If you are here having read the title of this blog post, you were not perhaps expecting to see my Orange Brompton gently leaning against a farm gate with beautiful views of the Kent countryside. You might expect something altogether different. I suggest you read on.
The ride leader for this one was my friend of - I think - almost ten years, Mark (King of the hill). We have always got on rather well but at times on this ride I was actually beginning to think he must hate me!
Moving on, for me the ride started early last Sunday morning. Being a family orientated sort of person, the weekends (and especially Sundays) are normally reserved for all things family. As such I rarely go on Sunday cycle rides. Mark had told me about this ride ages ago and I had told him that if it were raining I would not be going. Having a good look in the direction of the Albert Memorial at 08:45 in the a.m. I surmised that if it did rain, there wouldn't be much, so I cycled the short distance to Charring Cross. There I boarded a train to Otford - the meeting point. I more or less had the train to myself, so I settled down to the 30 minutes or so the journey would take.
Getting off the train I heard always enthusiastic voice of the lovely Samantha who shouted out, 'Orange.' She ad a few other riders including Jenny (The Mile Monster) were on the same train as I but at different ends of the train. Heading outside we saw Mark and the rest of the Brompton crew, crazy enough to embark on this adventure!
The Kent countryside is beautiful and one feature are the remains of former Oast houses. These distinctive buildings were used for part of the brewing process where hops were dried as part of the brewing process.
The first few miles saw us follow the tried and tested route that Mark uses for his Whitstable Winder - always very popular - that sees many of us cycle to Otford from London and then onto Whitstable.
The rain stayed away for much of the ride but ominous clouds in the distance almost foretold of the adventures that were yet to come!
Mark's route had three hills as being particular features of the ride. The first consisted of a lengthy off-road section that was steep and difficult to negotiate. Rocks, gravel, mud, stones, tree roots and everything else lay ahead and it made it hard going.
About half way up a smallholding had several pigs who actually followed as I made my ascent. As they followed they were very vocal and it was as if they were saying hello. Perhaps they thought they were being fed? Regardless, they all came over to say hello and a few fellow riders also stopped to take some photos.
Our lunch stop was at a local village tearooms but a quick search by mark revealed that it would shut by the time we got there. Having only had a bowel of cornflakes for breakfast and with the peanut bar I had brought as a snack long gone, I was a little hungry.
With nowhere else open we descended on a small, quaint pub. The welcome was friendly but they could not serve us any food as we would have needed to let them know about us coming beforehand. Oh dear!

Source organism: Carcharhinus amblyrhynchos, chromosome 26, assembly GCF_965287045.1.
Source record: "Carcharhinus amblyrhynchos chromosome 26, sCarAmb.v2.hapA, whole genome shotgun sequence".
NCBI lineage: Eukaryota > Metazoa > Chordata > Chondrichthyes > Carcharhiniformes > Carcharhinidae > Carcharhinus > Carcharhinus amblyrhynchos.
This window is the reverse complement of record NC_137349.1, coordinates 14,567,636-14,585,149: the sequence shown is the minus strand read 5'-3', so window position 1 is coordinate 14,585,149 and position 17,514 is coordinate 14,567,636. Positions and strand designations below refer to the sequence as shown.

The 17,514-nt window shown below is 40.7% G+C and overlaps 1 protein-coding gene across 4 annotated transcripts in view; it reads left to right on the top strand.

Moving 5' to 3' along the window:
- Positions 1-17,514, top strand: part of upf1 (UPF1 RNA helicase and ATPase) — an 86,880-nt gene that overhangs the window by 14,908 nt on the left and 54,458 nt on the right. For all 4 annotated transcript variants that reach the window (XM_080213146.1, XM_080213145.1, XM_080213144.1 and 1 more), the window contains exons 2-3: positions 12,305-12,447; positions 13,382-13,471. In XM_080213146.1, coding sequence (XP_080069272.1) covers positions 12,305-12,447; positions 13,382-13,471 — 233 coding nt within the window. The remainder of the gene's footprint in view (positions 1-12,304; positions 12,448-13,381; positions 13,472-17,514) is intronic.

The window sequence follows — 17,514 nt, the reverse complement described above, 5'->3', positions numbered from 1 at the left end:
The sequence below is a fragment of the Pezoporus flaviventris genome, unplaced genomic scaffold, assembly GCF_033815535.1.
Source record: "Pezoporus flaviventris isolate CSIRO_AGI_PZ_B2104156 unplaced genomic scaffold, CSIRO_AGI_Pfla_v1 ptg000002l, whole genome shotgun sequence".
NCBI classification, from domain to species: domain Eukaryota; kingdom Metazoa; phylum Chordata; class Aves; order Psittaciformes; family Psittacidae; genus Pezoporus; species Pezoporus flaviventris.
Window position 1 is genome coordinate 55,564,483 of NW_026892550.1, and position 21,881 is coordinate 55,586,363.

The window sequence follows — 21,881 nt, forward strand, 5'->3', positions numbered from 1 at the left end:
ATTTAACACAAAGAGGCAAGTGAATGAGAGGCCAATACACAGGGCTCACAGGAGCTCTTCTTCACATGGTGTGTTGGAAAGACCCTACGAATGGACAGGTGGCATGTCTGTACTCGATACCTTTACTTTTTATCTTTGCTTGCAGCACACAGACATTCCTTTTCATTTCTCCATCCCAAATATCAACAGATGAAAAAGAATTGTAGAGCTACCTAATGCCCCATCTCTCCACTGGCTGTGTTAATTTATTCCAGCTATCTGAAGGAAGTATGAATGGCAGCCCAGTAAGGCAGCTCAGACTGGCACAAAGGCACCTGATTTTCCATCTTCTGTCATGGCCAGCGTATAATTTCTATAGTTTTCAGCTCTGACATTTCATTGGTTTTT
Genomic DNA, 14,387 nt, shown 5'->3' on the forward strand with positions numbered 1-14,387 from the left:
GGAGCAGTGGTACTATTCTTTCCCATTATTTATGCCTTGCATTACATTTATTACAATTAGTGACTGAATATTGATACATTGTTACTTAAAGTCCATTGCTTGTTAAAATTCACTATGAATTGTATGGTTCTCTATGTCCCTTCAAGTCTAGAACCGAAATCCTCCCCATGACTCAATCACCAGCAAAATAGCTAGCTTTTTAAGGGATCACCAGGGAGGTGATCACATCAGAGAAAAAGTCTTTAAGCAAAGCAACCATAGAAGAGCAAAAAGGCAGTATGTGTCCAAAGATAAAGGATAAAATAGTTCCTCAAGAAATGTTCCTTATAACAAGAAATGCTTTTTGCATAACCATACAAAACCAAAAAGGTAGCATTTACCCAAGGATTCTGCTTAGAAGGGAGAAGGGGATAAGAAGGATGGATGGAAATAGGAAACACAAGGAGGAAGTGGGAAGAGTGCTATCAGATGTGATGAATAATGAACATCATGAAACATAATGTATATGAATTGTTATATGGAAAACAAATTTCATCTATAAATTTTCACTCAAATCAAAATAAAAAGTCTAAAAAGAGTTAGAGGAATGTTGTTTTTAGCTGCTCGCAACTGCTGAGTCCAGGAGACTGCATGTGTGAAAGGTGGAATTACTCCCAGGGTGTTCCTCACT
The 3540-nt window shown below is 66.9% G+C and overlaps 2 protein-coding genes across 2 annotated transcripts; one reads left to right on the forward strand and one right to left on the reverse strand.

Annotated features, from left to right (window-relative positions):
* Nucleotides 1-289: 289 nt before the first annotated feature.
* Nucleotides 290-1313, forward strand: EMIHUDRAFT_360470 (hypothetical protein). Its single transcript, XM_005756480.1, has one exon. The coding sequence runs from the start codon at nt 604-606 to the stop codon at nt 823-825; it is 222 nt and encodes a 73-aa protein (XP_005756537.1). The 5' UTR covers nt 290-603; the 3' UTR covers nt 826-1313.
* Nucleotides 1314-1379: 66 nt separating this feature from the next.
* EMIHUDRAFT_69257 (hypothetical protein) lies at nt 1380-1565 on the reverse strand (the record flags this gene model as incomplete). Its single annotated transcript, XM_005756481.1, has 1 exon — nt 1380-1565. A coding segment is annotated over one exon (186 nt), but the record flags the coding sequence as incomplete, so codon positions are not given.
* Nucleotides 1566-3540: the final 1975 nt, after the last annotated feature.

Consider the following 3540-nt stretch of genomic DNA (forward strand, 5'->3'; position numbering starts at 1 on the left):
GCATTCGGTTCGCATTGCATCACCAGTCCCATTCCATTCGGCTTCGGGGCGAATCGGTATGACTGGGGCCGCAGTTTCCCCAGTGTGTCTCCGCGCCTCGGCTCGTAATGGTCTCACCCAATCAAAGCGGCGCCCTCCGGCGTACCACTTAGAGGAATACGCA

For a short time the owners dog - please do not let looks deceive you - looked to me as if it could make a lung at an unexposed throat at any moment!
So, I ordered a coffee and a packet of crips! These I ate with abandon in the full knowledge that it was possibly all I would have until much later on!
When we went to leave, the rain that had been predicted to fall, started to fall. The impact of this was lessoned somewhat by the distraction of Mark's new pair of waterproof chaps. These were a garment that reminded me of something a cowboy might have worn. In fact I am pretty sure that such a garment was once worn by Dolly Parton (at the height of her fame in the mid 1980's) when performing at the Grand Ole Opry in Nashville, Tennessee!
Those of you from the UK might get the reference when I say that I suspect the performer Danny La Rue wore something similar as well when singing a Country and Western version of 'On Mother Kelly's Doorstep!'
Almost immediately after the lunch stop - if you can call it that - we came across a road closed sign but being Brompton riders we simply carried and wheeled our bikes through the gaps in the various fences.
York Hill was a beast. It was long and steep and it got to the point where my legs said, no more. I walked up the remaining 200 metres or so. York Hill has the distinction of being one of the oldest cycle races. The full climb is 0.8 miles. It is one of the steepest climbs in the south of England and once a year it is crowded with spectators watching competitors make their ascent.
Toys Hill was if anything worse. The same thing happened and I could feel my energy levels sapping. I was starting to slow down, Thankfully Peter had a spare energy bar that se kindly gifted to me. This I consumed with a frenzy. After a few moments, its wonders seemed to do their thing and I felt a little better. Mark lived up to the moniker I gave him years ago, King of the Hill, and got up everything without a foot down. Jenny I think more or less managed the same!
With a few miles to go until we returned to Otford, Mark phoned ahead to the lovely tea rooms there and we were told that sandwiches, a selection of cakes and hot drinks would be waiting for us to buy. It was all I could do not to shed a tear upon hearing this news. We made it to Offord and made staring for the tea rooms overlooking the little pond. There I had a tuna sandwich and a cream tea. Devine! That done it was off to the station for the train back to London.
Brompton adventures are always memorable and this one was no exception. Many thanks to Mark for putting the ride on but I feel I will need several months before I repeat this one again!
Until next time, stay safe out there people!
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